I have never been cherry-picking and much less never milked a cow in my life.
This time she told me about fall coming and described a foliage scene behind her farm. The image stayed in my mind all evening only to resurface in my dream that damp rainy night. In fact, the words I had uttered in my dream had come directly from Valerie’s letter.

The stairs leading up to the attic were dark, narrow and cold. They were enclosed in a small upward-going tunnel and they swerved round so that you couldn’t see if someone was coming down or going up until you were right smack in front of them. It was void of day light, lacked a light switch and a light bulb.

Risa and I shared a room up there but I had had no say in the matter. My mother, suspecting my teenage sister to be up to something, used me as a bargaining condition.

“…only if you agree to share the space with your sister,” mother bargained assured that Risa would soon give up the idea. When Risa said ok without a moment’s hesitation, mother couldn’t go back on her word. And so it was that I ended sleeping in the attic.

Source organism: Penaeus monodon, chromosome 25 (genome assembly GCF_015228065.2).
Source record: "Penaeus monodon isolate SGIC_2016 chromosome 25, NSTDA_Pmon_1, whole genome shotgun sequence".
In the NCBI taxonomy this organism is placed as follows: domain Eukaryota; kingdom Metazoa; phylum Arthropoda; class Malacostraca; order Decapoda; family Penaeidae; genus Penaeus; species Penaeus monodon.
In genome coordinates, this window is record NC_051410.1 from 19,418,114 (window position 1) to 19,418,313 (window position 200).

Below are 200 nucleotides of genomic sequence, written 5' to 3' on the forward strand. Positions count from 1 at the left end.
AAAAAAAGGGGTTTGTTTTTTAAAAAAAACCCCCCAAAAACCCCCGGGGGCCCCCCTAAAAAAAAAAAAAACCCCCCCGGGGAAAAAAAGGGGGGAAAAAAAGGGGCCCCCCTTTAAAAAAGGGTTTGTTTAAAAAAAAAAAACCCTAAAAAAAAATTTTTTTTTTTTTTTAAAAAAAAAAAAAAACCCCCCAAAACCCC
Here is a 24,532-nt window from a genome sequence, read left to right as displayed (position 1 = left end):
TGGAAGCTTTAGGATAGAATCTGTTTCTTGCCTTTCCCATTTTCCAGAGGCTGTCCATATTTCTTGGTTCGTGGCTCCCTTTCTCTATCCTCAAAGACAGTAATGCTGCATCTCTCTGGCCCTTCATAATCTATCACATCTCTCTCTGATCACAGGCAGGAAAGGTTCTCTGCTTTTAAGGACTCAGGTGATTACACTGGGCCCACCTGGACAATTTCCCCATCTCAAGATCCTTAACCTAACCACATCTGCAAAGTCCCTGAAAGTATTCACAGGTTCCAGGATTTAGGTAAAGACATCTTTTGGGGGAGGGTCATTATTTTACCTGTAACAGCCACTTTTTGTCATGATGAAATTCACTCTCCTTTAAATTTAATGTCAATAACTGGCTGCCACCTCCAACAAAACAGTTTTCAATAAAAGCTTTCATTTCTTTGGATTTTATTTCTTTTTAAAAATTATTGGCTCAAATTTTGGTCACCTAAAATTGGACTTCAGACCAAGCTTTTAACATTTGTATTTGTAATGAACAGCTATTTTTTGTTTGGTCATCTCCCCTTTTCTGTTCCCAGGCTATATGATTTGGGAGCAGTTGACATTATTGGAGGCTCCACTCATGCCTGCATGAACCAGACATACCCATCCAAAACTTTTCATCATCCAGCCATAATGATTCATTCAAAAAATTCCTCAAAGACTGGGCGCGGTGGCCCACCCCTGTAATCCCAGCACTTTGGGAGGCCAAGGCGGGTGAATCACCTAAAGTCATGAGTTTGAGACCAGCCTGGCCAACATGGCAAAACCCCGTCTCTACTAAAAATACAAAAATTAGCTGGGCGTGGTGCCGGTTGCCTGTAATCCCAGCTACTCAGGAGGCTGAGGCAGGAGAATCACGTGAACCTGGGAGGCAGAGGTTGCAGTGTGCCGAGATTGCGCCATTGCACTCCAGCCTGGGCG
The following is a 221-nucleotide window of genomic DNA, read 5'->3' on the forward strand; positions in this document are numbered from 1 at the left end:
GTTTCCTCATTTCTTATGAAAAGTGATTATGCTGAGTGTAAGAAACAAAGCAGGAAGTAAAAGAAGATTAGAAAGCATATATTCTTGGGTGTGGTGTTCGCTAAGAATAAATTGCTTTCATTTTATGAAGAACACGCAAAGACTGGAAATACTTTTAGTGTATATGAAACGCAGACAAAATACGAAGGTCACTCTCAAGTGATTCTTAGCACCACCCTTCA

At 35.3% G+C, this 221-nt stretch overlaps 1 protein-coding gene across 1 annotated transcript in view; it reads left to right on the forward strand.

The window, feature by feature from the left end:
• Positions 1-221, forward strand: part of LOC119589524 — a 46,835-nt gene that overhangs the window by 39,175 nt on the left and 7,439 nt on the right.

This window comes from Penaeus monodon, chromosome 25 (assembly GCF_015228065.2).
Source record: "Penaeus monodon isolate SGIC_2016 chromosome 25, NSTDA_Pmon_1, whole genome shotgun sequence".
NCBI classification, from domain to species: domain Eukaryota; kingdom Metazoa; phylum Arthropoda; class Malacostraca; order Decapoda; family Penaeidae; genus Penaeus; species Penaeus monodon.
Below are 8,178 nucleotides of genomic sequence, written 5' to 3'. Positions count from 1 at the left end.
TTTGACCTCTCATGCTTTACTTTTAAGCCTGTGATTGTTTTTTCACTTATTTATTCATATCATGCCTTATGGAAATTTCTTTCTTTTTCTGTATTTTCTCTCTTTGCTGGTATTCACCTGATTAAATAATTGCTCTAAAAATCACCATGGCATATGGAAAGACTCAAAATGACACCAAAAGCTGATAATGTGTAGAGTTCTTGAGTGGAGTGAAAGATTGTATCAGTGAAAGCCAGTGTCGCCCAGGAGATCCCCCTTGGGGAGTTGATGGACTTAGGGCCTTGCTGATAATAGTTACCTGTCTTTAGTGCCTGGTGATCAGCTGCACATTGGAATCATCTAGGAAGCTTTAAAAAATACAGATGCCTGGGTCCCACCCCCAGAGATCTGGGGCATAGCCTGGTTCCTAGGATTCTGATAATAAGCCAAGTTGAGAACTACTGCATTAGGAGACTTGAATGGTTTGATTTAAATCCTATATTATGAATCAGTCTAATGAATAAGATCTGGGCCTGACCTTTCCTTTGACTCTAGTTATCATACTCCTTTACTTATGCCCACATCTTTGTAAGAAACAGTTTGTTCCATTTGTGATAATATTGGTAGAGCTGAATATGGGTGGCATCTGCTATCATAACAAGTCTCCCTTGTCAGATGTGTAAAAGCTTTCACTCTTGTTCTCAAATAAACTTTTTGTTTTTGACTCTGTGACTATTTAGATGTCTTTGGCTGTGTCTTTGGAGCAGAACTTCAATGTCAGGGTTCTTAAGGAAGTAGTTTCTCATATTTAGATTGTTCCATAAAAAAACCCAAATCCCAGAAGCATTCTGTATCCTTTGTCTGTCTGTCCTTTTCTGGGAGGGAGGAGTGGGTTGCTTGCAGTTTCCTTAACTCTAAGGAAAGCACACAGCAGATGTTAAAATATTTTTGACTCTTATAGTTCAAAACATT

Risa chose the attic because of the way it felt so disconnected from the rest of the house. Perhaps it was because the stairs were completely encapsulated, but once upstairs one could not hear anything going on downstairs. And vice versa. I didn’t like being upstairs but once upstairs I dreaded going down those stairs. I always got the distinct feeling that I was about to bump into a ghost.